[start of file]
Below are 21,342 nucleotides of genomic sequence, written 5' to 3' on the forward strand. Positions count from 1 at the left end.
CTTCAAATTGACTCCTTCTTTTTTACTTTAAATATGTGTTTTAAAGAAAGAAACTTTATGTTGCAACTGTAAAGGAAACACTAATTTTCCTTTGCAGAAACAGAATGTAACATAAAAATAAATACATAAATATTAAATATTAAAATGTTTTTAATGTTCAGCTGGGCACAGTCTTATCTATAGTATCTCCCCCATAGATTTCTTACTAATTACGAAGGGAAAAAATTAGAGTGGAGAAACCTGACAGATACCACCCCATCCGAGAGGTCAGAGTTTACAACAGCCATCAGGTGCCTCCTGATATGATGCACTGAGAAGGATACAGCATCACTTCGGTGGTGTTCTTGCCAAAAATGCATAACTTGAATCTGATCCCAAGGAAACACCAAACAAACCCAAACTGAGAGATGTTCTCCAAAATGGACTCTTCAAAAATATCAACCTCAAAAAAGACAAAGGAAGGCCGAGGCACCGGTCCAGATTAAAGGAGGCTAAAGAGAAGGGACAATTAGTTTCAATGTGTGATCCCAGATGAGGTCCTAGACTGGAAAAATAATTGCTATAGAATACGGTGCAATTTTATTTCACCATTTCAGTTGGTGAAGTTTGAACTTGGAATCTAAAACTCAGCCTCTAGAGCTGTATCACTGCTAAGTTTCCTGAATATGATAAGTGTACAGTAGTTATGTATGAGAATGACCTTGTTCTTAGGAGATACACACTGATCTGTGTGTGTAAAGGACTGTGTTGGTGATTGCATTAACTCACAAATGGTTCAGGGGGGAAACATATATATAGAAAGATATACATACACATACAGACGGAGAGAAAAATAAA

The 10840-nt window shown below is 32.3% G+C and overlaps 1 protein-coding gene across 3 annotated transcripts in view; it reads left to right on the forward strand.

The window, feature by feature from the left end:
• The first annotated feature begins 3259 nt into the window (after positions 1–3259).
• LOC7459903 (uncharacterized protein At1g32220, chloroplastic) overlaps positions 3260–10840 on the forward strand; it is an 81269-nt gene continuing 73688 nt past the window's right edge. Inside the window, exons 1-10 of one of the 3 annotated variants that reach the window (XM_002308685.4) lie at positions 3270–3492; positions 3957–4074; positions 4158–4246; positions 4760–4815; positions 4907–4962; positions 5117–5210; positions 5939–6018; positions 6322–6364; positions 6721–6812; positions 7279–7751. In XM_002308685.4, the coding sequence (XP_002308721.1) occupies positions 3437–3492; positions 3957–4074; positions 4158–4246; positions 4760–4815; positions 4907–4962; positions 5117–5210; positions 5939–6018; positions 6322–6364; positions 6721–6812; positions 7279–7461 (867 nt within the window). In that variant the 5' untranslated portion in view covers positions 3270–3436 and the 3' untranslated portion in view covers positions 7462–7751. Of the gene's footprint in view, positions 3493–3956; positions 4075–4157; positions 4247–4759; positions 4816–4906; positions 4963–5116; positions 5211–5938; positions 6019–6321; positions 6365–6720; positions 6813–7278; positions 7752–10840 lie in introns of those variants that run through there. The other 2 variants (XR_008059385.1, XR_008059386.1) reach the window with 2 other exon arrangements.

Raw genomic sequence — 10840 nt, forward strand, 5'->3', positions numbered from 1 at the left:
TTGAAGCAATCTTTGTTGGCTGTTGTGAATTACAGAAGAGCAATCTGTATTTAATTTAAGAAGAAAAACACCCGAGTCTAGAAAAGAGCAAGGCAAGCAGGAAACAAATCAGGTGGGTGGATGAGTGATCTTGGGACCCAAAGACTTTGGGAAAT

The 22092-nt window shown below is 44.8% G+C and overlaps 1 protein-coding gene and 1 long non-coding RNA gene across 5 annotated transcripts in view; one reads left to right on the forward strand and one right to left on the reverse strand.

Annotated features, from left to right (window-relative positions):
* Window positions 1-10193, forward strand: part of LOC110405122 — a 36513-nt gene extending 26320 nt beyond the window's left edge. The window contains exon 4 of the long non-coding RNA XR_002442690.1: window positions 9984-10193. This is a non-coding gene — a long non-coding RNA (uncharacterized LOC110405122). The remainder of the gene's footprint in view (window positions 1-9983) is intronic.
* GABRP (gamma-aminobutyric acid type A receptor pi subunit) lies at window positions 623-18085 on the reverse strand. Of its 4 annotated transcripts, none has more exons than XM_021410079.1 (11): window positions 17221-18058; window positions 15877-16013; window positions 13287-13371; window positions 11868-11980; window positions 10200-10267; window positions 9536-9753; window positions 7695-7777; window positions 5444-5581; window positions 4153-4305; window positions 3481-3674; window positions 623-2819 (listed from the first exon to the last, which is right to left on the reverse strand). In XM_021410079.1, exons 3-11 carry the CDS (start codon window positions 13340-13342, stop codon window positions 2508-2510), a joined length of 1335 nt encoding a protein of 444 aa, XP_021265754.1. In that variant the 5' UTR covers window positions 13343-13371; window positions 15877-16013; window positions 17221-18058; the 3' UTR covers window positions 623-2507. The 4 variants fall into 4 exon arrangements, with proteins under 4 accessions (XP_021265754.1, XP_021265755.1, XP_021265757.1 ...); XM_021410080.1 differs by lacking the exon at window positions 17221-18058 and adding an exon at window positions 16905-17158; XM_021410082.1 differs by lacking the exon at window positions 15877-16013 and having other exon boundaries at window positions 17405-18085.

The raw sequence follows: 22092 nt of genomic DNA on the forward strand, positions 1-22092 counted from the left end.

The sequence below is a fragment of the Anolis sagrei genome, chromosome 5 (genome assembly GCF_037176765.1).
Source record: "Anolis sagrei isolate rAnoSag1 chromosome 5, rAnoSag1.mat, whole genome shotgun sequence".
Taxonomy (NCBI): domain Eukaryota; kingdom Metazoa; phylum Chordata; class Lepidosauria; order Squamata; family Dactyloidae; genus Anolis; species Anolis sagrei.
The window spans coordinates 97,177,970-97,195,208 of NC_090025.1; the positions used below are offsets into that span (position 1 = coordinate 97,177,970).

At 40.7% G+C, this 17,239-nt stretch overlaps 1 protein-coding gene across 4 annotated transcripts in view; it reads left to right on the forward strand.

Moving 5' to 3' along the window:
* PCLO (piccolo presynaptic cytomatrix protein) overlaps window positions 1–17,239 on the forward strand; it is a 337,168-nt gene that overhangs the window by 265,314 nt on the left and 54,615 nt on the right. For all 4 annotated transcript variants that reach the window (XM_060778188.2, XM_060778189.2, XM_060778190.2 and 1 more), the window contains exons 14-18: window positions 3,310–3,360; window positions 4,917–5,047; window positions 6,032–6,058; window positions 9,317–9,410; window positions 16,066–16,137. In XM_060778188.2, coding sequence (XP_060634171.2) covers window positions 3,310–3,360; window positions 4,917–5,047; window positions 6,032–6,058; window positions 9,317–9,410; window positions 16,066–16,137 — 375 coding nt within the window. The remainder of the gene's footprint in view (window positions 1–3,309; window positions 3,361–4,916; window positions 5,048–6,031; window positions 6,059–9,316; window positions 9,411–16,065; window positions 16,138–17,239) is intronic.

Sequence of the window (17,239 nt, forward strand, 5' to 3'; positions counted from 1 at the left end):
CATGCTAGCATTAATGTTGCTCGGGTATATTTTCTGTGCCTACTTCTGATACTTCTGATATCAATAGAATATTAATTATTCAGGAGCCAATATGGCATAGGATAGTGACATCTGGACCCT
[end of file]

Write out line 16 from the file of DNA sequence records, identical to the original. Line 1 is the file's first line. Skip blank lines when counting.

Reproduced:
Taxonomy (NCBI): domain Eukaryota; kingdom Metazoa; phylum Chordata; class Lepidosauria; order Squamata; family Dactyloidae; genus Anolis; species Anolis sagrei.